The Changing Boundary Between Home and Market: Australian Trends in Outsourcing Domestic Labour
AbstractIt is widely believed that domestic outsourcing is booming. Many believe the growth of market services is a response to increasing time pressures arising from new responsibilities in the paid workforce, and to an inflexible sexual division of labour at home. The interpretation of the consequences of the purported growth of domestic outsourcing has been both divided and extreme. Paid domestic services have been declared: (1) a thing of the pre-industrial past; (2) a victim of self-servicing; and (3) the last frontier in the continuing advance of the market in post-industrial society. Consequently, the alleged boom in outsourcing has been viewed either as the resurgence of a pre-modern form of the exploitation of labour (possibly based on race or ethnicity), heralding a deeper and more intractable form of social stratification, or as a future engine of opportunity. Unfortunately all this discussion has run ahead of the facts. Two areas of research are vital: one is the study of the demand for outsourced domestic goods and services, and the other is wide-ranging comparative study of labour relations in the domestic outsourcing industry. This paper addresses the first of these areas. It describes a study of trends in expenditure on domestic outsourcing, drawing on an analysis of Australian Household Expenditure Surveys between 1984 and 1993-94. This information is then interpreted in the light of our knowledge of trend in time use over the same period.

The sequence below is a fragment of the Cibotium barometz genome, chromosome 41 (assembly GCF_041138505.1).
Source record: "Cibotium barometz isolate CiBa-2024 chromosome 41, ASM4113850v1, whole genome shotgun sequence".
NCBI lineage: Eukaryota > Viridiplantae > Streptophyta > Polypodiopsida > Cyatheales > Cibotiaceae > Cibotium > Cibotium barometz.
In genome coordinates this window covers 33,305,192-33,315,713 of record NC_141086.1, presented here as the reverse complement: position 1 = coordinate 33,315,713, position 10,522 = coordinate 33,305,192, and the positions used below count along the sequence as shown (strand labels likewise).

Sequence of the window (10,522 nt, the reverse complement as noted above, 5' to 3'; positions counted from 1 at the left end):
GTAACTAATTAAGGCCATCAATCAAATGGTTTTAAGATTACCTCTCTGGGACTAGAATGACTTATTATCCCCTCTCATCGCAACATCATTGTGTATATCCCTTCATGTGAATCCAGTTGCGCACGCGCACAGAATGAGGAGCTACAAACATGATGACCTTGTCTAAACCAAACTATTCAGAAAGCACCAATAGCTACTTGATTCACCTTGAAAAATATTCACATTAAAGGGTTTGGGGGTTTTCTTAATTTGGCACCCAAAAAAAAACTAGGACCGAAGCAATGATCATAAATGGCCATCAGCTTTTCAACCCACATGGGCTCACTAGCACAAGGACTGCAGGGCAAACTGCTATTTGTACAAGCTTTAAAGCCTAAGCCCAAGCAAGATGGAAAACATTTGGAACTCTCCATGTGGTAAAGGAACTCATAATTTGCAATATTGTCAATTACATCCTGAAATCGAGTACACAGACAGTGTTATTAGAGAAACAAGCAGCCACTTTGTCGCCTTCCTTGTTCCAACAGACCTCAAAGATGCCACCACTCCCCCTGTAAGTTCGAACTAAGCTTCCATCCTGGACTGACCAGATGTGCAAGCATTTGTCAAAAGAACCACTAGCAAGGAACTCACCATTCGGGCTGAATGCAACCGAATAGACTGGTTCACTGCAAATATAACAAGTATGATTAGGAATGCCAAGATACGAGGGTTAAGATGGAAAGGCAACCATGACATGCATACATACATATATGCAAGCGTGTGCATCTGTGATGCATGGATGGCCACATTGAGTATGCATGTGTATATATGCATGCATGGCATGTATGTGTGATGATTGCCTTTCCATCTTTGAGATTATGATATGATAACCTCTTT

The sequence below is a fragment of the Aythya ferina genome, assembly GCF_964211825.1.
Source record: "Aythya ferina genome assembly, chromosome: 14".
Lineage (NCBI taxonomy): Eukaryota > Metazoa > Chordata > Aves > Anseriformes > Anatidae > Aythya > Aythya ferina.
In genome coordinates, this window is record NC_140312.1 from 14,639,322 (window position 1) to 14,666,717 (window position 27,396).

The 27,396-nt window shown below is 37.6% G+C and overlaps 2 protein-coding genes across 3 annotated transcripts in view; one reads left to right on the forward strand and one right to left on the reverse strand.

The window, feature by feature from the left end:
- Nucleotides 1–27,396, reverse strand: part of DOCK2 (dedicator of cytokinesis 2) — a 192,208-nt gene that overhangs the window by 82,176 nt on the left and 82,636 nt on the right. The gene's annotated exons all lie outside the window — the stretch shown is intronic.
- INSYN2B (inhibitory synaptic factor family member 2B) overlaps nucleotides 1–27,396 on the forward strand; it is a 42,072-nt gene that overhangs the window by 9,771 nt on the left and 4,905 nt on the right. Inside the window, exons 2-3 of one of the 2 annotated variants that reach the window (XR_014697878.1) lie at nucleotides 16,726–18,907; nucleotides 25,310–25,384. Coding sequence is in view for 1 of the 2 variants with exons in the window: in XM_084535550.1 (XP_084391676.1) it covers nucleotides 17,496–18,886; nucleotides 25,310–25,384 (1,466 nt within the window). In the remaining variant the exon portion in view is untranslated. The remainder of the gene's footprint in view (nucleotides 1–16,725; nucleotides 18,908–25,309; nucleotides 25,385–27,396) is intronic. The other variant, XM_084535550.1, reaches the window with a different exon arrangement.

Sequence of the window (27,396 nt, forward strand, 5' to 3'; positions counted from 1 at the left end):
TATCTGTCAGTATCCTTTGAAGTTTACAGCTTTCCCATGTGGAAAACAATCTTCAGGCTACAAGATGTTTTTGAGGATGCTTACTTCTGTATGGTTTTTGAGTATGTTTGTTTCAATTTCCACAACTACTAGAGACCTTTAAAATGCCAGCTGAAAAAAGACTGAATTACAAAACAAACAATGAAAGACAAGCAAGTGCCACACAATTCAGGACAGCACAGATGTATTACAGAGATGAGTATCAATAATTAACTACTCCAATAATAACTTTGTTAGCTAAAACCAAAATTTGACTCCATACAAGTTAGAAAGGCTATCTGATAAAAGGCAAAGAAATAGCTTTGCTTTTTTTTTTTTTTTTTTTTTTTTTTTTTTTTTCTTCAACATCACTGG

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Bibliographic InfoPaper provided by University of New South Wales, Social Policy Research Centre in its series Discussion Papers with number 0086.
Length: 29 pages
Date of creation: Jul 1998
Date of revision:
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- David Johnson & Guyonne Kalb, 2002. "Economic Analyses of Families: Existing Research Findings," Melbourne Institute Working Paper Series, Melbourne Institute of Applied Economic and Social Research, The University of Melbourne wp2002n27, Melbourne Institute of Applied Economic and Social Research, The University of Melbourne.
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